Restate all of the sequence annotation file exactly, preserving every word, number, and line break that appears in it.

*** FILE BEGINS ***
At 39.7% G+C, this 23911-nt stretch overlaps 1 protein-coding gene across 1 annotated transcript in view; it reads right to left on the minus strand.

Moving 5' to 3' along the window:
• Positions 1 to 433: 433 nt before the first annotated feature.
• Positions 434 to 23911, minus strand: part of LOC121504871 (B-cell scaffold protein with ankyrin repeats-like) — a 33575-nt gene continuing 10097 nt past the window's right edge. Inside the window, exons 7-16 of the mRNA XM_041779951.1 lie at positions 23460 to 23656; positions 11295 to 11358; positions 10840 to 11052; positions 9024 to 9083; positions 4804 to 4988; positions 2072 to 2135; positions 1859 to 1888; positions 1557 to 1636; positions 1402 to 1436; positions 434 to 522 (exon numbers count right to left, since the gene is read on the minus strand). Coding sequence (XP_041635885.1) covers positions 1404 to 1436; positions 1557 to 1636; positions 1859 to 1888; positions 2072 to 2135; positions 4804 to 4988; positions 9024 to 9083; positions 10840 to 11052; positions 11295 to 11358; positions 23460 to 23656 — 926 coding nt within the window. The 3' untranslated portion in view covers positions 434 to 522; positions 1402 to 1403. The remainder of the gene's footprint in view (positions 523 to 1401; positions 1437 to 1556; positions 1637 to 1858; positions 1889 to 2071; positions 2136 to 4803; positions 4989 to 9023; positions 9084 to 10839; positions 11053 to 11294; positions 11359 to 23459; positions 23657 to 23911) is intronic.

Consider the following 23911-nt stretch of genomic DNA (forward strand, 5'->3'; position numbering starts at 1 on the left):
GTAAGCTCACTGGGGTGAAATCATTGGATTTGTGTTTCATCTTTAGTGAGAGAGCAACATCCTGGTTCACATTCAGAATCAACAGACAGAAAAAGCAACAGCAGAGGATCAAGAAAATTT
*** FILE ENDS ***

At 39.7% G+C, this 23911-nt stretch overlaps 1 protein-coding gene across 1 annotated transcript in view; it reads right to left on the minus strand.

Moving 5' to 3' along the window:
• Positions 1 to 433: 433 nt before the first annotated feature.
• Positions 434 to 23911, minus strand: part of LOC121504871 (B-cell scaffold protein with ankyrin repeats-like) — a 33575-nt gene continuing 10097 nt past the window's right edge. Inside the window, exons 7-16 of the mRNA XM_041779951.1 lie at positions 23460 to 23656; positions 11295 to 11358; positions 10840 to 11052; positions 9024 to 9083; positions 4804 to 4988; positions 2072 to 2135; positions 1859 to 1888; positions 1557 to 1636; positions 1402 to 1436; positions 434 to 522 (exon numbers count right to left, since the gene is read on the minus strand). Coding sequence (XP_041635885.1) covers positions 1404 to 1436; positions 1557 to 1636; positions 1859 to 1888; positions 2072 to 2135; positions 4804 to 4988; positions 9024 to 9083; positions 10840 to 11052; positions 11295 to 11358; positions 23460 to 23656 — 926 coding nt within the window. The 3' untranslated portion in view covers positions 434 to 522; positions 1402 to 1403. The remainder of the gene's footprint in view (positions 523 to 1401; positions 1437 to 1556; positions 1637 to 1858; positions 1889 to 2071; positions 2136 to 4803; positions 4989 to 9023; positions 9084 to 10839; positions 11053 to 11294; positions 11359 to 23459; positions 23657 to 23911) is intronic.

Consider the following 23911-nt stretch of genomic DNA (forward strand, 5'->3'; position numbering starts at 1 on the left):
GTAAGCTCACTGGGGTGAAATCATTGGATTTGTGTTTCATCTTTAGTGAGAGAGCAACATCCTGGTTCACATTCAGAATCAACAGACAGAAAAAGCAACAGCAGAGGATCAAGAAAATTT